Marty-eJournal column pixIt’s a Matter of Trust

by Marty Hayes, J.D.

In this day and age of declining morals and decreasing personal responsibility, it is difficult to trust other people, especially people whom you have never met. This is especially true if money is involved. I know that, and it is one of the uphill climbs that we faced when we started the Network. Let me explain.

The whole Network is built upon trust. Members of the Network trust that we will indeed put the 25% of member dues into the Legal Defense Fund, and that fund will grow and be there for them if needed. Members of the Network trust that we will do what we say we will do. Members who have joined for more than the minimum one-year period trust that we will continue to be around for the length of their three- or ten-year membership term. A member of the Network must have a lot of trust in us.

One of the reasons that we originally asked our trustworthy friends in the industry–Massad Ayoob, John Farnam, Tom Givens and the late Jim Cirillo–to be the initial members of our advisory board was to use their good names and reputations to lend credibility to the Network, as many people outside of the Pacific Northwest had no clue who Marty and Gila Hayes and Vincent Shuck were. I believed that the Advisory Board’s involvement would help prospective members trust us. Additionally, when we started recruiting members, I reached out to the firearms training community to help introduce us, as one of the most trustworthy people most new gun owners find is their first firearms instructors. We have grown as strong as we are primarily through that network of Affiliated Instructors and through gun shops participating in a parallel program.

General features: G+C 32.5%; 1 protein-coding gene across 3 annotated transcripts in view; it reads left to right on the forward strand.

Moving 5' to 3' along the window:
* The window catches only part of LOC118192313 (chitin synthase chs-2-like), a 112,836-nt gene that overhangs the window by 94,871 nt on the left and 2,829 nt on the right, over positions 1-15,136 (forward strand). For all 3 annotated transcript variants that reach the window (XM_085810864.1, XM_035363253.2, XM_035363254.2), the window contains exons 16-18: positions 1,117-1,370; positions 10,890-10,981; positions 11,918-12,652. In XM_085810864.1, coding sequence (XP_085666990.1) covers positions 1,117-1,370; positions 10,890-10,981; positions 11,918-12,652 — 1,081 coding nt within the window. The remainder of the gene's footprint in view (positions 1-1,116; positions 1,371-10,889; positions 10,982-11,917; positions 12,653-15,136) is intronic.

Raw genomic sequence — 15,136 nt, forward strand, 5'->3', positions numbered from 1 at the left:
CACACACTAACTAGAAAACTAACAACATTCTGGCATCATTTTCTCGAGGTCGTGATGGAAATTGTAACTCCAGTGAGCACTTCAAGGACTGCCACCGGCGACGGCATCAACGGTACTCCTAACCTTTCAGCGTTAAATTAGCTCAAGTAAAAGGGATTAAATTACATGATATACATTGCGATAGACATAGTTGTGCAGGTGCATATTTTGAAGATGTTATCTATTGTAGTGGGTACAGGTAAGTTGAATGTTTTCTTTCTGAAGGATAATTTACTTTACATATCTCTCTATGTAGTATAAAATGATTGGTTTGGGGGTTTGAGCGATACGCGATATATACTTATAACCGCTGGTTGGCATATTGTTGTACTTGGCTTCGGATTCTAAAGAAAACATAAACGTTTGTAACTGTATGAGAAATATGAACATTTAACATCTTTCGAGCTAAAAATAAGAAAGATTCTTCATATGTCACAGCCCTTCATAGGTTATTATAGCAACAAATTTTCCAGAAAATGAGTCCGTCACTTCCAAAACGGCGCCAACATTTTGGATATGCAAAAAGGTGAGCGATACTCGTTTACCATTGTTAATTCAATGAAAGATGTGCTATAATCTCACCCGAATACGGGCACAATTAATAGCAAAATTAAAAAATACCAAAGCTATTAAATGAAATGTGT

None of this is news, and I know I’ve said it in this column before, but perhaps in different ways. I am saying it again because last week, we heard from a Network member who told us that he had contacted one of our Network Affiliated Attorneys. He told us that attorney wasn't completely on board with the idea of representing our member if needed, without being paid a retainer up front from the member. I called the attorney in question, and we had a nice chat about how the Network pays the deposit against fees to the attorney for initial representation of a member after self defense.

Now, just to clarify this part of our member benefit program, here is how it is supposed to work. First, the member is involved in a self-defense incident. Next, the member or a member’s trusted friend or family member either calls the attorney the member has pre-selected, or calls our Boots on the Ground phone number listed on the back of their membership card, and we help the member find an attorney. All this takes place as soon as possible after an incident.

Once an attorney is selected to represent the member, the attorney must be assured that he or she will, in fact, be paid, because if the attorney deems necessary, he or she will send investigators and other assistants out to the scene of the incident to help preserve the evidence and to interview possible witnesses. They will need to pay these investigators, and of course, the attorney also must be paid for his or her time, elsewise they couldn’t stay in business.

In one of the six cases the Network has handled for members so far, the member was asked by his attorney for a $1,800 retainer. The member had contacted this attorney outside the structure of the Network (that is to say, the attorney was not a Network Affiliated Attorney), and the attorney needed a retainer fee up front. When we found out about this, we told the attorney that we would send him the $1,800 and he could then reimburse the member for money the member paid up front. This was satisfactory to all concerned.